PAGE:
As coronavirus continues to drive consumers to behave in new ways, studies have found surges in online shopping, shifts in popular purchased items, fear-driven actions and increased periods of time spent online.
“It’s not all bad,” said Patrick Fagan, cofounder and chief science officer at Capuchin. “This episode will force a huge amount of technological innovation — look at live-streamed events — and a massive business opportunity for people looking in the right place.”
“The main trend I’ve seen come to life is the ‘behavioral immune system,’” Fagan said. “When people feel threatened they show predictable behavioral responses, including becoming more conservative, more risk-averse, more insular, and do more stereotypical thinking. A similar trend is ‘mortality salience’ — when people are worried about death, they cling to tradition and authority more.”
Certainly, fear has been a strong driver as behaviors shift during the coronavirus pandemic. As reported by WWD, Harris Poll found that most Americans are concerned about harm to health and the economy, with 85 percent of Millennials, specifically, reporting worry.
Further, Fagan told WWD that, “the virus has been a boon to ‘transhumanism’ — that is, the merging of humans and technology. For example, socializing and entertainment has become an almost entirely digital thing, now.”
“With the viral contagion has also come more ‘meme contagion’ as people spend more time online and are more insulated from the outside world,” Fagan said. “Trust in the media has fallen, and theories like 5G spreading the virus are propagating. There is a stronger sense of local community, particularly spending time with family.”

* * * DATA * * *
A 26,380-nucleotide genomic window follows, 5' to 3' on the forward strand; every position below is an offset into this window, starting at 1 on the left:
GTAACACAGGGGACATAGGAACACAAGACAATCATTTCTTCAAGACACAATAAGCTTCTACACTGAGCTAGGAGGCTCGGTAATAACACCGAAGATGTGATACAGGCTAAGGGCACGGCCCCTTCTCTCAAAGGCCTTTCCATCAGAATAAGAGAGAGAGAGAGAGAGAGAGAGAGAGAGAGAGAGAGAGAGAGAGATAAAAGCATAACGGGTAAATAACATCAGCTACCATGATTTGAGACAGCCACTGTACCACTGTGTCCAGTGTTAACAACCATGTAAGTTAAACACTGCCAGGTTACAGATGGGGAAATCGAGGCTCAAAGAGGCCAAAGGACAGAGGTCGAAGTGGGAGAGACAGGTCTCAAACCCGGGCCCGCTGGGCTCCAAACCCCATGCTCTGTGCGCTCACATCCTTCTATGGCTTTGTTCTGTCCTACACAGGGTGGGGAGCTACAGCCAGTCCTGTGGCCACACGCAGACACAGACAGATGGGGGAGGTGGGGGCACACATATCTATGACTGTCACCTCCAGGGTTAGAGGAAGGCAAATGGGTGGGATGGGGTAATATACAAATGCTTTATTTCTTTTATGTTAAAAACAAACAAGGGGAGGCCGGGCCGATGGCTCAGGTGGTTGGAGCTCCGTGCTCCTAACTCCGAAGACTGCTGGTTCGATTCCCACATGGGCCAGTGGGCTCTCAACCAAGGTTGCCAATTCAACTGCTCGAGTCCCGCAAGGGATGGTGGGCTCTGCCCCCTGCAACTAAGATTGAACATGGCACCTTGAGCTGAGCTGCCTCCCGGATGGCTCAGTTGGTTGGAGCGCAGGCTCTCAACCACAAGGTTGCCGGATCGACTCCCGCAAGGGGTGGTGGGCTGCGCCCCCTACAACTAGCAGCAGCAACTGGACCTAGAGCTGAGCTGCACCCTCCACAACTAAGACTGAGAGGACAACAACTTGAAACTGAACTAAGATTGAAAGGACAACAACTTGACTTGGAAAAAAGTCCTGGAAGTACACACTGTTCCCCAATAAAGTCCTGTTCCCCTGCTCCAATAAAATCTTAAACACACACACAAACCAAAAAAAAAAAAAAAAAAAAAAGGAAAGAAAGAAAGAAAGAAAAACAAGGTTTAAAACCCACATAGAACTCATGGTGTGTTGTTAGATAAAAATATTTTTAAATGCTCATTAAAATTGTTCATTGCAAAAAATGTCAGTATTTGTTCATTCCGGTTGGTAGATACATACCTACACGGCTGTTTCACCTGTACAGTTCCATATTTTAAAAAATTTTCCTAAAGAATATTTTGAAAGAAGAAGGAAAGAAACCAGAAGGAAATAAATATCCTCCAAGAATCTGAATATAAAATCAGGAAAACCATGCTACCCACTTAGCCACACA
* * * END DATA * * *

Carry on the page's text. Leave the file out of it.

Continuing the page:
Consumers are spending more time shopping while online as well, as evidenced by recent data from Quantum Metric, which found online orders to have surged 108 percent year-over-year in February due in part because of nervous shoppers.
Consequently, Fagan said, “spending on fashion and beauty will likely have increased due to the ‘Lipstick Effect’ [which finds] during times of economic uncertainty, women spend more on these categories, believed to be an evolutionary instinct.”
“These behaviors, [including] distrust, conservatism, technological innovation and distrust in media, will continue in the long-term,” Fagan said. “It takes about two months to form a habit. And with lockdown going on indefinitely, these behaviors seem to be here to stay, even when it’s lifted.”
With “uncertainty” at the top of many consumers’ minds and a rise in unemployment, behavioral shifts are also linked to mental health.
“Unemployment is a major predictor of suicide and drug and alcohol abuse,” explained Fagan. “Not only that, but the psychological evidence is extremely consistent that social isolation or confinement has very negative effects, including depression, lack of curiosity, lethargy, disturbed sleep, hallucinations, and even a compromised immune system.”
These changes in mental health will cause changes in consumer behavior as well. “The main thing will be a depression,” Fagan said. “Psychological depression reduces all activity, including shopping. [We can] expect expenditure on coping mechanisms, like drugs, alcohol and food, to increase.”
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